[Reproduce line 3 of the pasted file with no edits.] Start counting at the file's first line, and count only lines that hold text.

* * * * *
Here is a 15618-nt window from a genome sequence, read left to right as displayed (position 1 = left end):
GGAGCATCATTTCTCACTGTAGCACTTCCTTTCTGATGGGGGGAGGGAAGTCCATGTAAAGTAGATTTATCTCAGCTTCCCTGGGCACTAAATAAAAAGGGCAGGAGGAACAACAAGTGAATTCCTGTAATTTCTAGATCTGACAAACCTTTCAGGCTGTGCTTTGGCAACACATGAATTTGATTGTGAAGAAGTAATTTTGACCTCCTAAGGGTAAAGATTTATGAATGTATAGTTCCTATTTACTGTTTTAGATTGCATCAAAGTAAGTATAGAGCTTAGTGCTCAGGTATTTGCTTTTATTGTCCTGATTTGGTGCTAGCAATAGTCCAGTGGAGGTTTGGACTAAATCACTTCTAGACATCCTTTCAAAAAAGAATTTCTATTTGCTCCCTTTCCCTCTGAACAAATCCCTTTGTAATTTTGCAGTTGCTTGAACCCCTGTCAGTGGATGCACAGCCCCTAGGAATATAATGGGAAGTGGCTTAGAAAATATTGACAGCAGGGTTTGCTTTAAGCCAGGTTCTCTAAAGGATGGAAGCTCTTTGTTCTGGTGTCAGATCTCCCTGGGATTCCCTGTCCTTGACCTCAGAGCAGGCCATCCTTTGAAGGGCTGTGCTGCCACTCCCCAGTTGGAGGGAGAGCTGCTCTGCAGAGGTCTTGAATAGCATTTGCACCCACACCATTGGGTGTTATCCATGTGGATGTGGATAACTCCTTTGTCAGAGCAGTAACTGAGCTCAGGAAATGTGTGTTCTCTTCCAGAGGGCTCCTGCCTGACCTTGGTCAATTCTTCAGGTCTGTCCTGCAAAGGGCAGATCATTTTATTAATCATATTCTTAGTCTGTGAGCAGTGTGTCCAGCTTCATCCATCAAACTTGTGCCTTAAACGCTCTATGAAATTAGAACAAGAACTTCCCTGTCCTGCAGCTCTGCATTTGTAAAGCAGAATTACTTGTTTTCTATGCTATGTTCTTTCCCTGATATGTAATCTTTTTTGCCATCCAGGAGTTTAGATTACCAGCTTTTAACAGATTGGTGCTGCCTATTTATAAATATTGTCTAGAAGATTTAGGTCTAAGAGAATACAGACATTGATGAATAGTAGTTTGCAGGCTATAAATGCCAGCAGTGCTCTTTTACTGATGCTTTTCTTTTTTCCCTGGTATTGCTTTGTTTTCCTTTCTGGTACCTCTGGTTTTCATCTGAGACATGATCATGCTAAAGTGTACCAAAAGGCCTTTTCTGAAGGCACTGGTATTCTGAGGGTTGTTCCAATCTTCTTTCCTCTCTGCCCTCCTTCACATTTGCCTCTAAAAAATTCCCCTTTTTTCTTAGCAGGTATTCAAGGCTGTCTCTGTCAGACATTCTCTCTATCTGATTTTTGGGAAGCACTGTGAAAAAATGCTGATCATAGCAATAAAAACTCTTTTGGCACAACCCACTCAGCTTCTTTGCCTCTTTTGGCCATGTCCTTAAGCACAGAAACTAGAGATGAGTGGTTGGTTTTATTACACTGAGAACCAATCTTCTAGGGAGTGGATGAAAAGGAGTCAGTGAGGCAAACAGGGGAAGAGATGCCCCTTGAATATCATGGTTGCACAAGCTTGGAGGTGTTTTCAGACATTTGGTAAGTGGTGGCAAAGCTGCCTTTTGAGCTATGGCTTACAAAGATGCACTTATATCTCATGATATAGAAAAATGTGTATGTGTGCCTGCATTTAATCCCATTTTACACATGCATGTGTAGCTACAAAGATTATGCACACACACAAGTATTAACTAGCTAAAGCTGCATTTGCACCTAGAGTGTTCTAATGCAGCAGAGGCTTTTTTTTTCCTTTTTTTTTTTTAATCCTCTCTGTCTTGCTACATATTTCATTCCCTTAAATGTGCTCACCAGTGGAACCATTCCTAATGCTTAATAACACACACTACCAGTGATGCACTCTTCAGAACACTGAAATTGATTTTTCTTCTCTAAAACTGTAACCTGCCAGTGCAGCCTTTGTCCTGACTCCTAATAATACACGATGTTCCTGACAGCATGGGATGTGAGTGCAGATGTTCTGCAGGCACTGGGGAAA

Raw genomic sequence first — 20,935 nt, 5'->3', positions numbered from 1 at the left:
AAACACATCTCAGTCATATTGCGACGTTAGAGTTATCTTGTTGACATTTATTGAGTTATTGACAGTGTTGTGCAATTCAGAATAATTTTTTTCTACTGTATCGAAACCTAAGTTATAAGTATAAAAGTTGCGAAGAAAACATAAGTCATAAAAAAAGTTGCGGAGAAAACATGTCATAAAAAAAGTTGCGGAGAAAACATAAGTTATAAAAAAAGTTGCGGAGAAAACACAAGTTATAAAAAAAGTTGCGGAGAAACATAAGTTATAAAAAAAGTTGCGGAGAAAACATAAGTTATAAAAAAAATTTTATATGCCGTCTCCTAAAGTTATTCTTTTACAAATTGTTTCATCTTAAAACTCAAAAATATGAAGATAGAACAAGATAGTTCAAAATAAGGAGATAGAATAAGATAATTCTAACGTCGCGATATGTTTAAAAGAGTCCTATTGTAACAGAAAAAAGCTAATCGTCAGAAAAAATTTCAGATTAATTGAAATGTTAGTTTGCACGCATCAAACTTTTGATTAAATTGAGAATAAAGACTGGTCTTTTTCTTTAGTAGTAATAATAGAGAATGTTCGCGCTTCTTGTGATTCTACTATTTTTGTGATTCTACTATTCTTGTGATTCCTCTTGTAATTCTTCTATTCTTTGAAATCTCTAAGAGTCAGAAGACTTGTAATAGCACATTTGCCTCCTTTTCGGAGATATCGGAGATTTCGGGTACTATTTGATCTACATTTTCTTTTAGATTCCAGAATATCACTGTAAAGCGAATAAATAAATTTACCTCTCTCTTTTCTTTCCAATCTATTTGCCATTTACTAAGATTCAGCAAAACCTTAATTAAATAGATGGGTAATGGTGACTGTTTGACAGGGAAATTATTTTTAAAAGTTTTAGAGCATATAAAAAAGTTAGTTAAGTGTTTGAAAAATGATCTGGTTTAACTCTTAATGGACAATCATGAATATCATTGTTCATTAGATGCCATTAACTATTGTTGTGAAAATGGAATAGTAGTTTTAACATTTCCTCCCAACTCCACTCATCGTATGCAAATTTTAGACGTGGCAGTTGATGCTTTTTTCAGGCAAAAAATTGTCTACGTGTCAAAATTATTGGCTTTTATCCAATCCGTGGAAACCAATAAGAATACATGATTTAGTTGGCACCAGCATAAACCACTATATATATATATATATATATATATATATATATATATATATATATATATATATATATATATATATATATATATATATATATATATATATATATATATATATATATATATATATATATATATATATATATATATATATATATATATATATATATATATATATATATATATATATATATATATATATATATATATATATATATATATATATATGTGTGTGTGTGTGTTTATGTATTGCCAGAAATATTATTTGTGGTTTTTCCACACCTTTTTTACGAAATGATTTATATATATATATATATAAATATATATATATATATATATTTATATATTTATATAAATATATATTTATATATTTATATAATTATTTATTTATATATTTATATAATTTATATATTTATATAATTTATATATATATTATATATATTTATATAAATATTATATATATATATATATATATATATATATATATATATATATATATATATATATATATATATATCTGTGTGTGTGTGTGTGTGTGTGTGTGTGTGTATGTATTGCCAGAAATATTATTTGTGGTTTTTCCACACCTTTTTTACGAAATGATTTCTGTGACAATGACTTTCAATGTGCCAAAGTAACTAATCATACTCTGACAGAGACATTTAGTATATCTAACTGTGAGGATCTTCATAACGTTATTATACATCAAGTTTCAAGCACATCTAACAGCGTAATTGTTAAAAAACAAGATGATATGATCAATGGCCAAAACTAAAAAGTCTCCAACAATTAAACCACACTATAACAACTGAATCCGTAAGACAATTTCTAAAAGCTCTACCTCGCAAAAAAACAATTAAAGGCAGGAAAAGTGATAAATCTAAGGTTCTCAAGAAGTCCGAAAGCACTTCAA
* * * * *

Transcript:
Raw genomic sequence first — 20,935 nt, 5'->3', positions numbered from 1 at the left: